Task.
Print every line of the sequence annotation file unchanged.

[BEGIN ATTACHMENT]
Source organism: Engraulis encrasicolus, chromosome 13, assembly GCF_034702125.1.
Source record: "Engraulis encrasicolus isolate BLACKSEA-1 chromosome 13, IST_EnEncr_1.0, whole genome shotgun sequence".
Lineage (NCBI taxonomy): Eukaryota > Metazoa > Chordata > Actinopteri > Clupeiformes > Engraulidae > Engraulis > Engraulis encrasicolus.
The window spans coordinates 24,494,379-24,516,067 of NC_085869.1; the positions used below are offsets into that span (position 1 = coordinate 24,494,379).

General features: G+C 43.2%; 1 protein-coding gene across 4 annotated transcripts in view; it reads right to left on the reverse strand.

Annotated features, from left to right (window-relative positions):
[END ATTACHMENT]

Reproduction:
Source organism: Engraulis encrasicolus, chromosome 13, assembly GCF_034702125.1.
Source record: "Engraulis encrasicolus isolate BLACKSEA-1 chromosome 13, IST_EnEncr_1.0, whole genome shotgun sequence".
Lineage (NCBI taxonomy): Eukaryota > Metazoa > Chordata > Actinopteri > Clupeiformes > Engraulidae > Engraulis > Engraulis encrasicolus.
The window spans coordinates 24,494,379-24,516,067 of NC_085869.1; the positions used below are offsets into that span (position 1 = coordinate 24,494,379).

General features: G+C 43.2%; 1 protein-coding gene across 4 annotated transcripts in view; it reads right to left on the reverse strand.

Annotated features, from left to right (window-relative positions):